And due to the given physical boundaries I don’t really believe that this behaviour will change soon, even if you power 2 or 4 cores in your mobile.

So my advise for Google would be: Change the programming language, choose a native language for Linux, be as pure as possible.  I’m sure the Android developers will follow you.

And besides you can solve your patent problems with Oracle. Pay nothing.

Why I will never ever buy Samsung Mobiles again

I’ve owned nearly 200 mobiles in the last 10 years. Since two years I’m a huge fan of Android and 3 months ago I started to love Samsung.

I’m really impressed by the Samsung Galaxy S and even more by the Galaxy Tab.

But yesterday I’ve tried to update both. At first I thought I can do it via over-the-air (OTA), as you can do it with many other Android devices (and as given Android standard procedure). Then I learnt I need to install a client software called ‘Kies’ to upgrade. I searched for a Kies Apple OSX and Linux version, but didn’t found any. I very soon recognized that there’s only a Windows Kies version available. So I installed this Kies version (2.0) on a VMware version of Windows XP (under OSX and Linux – I only own these operating systems at the moment).

At first I had to upgrade VMware, because there’s has been a bug in VMware concerning Samsung USB devices, but after I’ve installed the VMware patch, I could connect my Samsung device with Kies.

Now I started the update process and after a while it crashed. I repeated this process for five times, always with the same result and after all I stopped any further attempts.

Today I borrowed the Windows laptop of my father and tried to upgrade again, and this time it worked, for the Galaxy Tab and the S, without any problems.

So finally it means: You NEED a native Windows PC, if you want to manage your Samsung devices. No other OS is possible, no virtualization and even the OTA functionality has been removed from the Samsung Android OS.

And none of these requirements have been stated on the package or on the product web site, when I bought the devices.

Would I have known this before, I would never ever have bought Samsung Mobiles – for sure, I and will never ever do again in the future, as long as these circumstances still exist.

Why to buy NOW an Android Nexus One

Although there might be – meanwhile – better Android Devices than the Nexus One (e.g. the HTC Incredible or the HTC Evo) the last days have demonstrated why it might be, I believe it is an advantage to own a Nexus phone.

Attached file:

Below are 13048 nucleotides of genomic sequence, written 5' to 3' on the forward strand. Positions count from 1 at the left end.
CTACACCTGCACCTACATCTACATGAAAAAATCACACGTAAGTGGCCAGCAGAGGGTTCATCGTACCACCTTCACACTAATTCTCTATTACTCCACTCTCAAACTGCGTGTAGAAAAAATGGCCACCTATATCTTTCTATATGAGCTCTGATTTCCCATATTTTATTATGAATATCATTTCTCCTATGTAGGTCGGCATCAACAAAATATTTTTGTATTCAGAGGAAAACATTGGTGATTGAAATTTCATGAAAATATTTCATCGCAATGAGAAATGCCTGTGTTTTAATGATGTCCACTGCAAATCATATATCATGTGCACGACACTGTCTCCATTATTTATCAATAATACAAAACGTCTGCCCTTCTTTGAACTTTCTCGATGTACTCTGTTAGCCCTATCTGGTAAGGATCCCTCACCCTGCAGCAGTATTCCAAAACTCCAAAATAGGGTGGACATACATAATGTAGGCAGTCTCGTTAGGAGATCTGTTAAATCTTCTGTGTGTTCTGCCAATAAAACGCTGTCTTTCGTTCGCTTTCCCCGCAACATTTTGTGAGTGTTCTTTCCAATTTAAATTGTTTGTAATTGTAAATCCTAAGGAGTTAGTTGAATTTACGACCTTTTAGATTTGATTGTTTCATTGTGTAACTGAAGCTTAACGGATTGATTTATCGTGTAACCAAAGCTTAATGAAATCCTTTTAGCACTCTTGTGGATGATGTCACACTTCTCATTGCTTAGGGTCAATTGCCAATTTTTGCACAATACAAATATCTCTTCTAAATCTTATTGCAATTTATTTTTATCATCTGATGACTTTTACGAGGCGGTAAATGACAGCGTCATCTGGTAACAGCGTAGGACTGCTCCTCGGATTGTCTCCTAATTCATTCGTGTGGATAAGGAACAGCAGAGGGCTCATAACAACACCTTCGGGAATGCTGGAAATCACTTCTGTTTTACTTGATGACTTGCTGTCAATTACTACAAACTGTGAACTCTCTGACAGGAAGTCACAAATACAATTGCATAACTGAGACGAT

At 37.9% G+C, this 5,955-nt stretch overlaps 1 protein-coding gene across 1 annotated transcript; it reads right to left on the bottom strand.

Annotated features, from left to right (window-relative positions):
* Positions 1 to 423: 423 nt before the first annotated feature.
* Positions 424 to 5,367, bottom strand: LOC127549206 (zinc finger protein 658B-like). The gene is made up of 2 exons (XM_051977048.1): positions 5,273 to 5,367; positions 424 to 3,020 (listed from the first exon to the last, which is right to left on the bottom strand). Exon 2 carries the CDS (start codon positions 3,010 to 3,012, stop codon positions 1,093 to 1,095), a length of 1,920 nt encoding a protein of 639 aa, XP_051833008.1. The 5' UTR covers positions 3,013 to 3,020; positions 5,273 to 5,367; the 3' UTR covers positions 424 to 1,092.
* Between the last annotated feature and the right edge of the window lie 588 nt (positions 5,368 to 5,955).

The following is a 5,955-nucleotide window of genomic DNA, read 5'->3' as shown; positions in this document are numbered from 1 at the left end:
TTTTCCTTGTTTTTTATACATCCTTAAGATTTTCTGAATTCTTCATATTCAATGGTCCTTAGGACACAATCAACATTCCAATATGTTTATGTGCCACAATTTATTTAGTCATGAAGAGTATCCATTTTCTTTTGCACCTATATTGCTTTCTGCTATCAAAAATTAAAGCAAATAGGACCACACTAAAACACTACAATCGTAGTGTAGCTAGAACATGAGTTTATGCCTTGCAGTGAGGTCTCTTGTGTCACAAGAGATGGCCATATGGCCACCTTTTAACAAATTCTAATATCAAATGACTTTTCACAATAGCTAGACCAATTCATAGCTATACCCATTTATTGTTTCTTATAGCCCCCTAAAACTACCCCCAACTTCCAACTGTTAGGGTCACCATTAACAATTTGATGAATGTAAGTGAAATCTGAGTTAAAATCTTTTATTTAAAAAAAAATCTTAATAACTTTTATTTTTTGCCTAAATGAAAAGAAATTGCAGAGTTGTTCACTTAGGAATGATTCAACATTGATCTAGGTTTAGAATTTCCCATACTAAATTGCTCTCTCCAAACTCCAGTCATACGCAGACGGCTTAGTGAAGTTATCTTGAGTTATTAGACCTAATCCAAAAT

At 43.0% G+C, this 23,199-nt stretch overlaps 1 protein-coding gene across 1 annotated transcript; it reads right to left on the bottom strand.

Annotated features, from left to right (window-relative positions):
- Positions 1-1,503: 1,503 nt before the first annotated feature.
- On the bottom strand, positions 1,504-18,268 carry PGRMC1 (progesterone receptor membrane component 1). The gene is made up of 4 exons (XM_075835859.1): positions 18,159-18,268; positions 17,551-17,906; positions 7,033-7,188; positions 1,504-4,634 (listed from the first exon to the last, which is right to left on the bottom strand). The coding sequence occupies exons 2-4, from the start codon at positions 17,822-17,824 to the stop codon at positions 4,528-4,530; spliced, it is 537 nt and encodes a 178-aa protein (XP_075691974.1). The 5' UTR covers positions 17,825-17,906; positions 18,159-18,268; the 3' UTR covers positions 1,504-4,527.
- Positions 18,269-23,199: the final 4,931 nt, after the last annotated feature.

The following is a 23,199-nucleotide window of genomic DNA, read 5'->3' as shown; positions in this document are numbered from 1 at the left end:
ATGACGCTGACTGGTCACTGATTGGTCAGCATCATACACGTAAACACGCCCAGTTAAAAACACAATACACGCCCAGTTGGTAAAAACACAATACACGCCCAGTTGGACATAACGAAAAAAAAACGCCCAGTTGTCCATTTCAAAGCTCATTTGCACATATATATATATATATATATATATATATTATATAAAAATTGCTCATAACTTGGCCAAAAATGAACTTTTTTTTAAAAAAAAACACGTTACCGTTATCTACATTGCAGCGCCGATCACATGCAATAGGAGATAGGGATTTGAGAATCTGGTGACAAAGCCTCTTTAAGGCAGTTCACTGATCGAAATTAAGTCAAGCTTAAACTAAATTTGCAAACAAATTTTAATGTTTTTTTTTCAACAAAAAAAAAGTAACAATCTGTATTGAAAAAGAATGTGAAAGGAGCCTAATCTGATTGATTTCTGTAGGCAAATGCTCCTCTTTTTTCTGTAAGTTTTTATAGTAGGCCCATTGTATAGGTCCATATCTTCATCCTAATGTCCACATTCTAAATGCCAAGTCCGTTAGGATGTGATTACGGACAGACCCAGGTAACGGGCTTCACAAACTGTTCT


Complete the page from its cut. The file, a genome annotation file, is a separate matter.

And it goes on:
Only one day after the GoogleIO Nexus owners can now update their their phones to the new and really brilliant new version Froyo:

And, I believe also, this is and won’t be an exception in the future:

  • Google will be always the first, who has access to a new version and will test very soon all development stages against their own phones
  • Google doesn’t have to migrate special customizations  to new version (like e.g. HTC has to with their Sense UI) – this saves, as we have seen in the past, maybe  a lot of time, time to market

In the last weeks I thought I have to switch to a HTC Incredible, but since some days now I guess it’s better to stay with my Nexus – at the moment :-)

Test Your Android Device – Multitouch with Nexus

If would like to test your Android device or compare its performance with other devices, there are some useful apps in the Android market to get hold of:

And if you want to know, if your Nexus includes a working multitouch functionality, just download this little app.

Point you Android browser to the link above and try to wipe around with two fingers. If the colored cycles will follow your fingers, everything is fine. If not, it isn’t, but don’t be scared too much.

Mine isn’t working either, but when do you really need this? :-)

The Google Nexus could be the best Smartphone ever, if…

…there wouldn’t be the issue with its connectivity.

I’ve tested the Nexus now for 12 hours and I never had a smartphone that was so fast, had such a brilliant display, a perfect usability and such a very flexible and modern operating system.
And I had or have them all: iPhone 3G, Magic, Dream, Droid, some Blackberrys and many Nokias.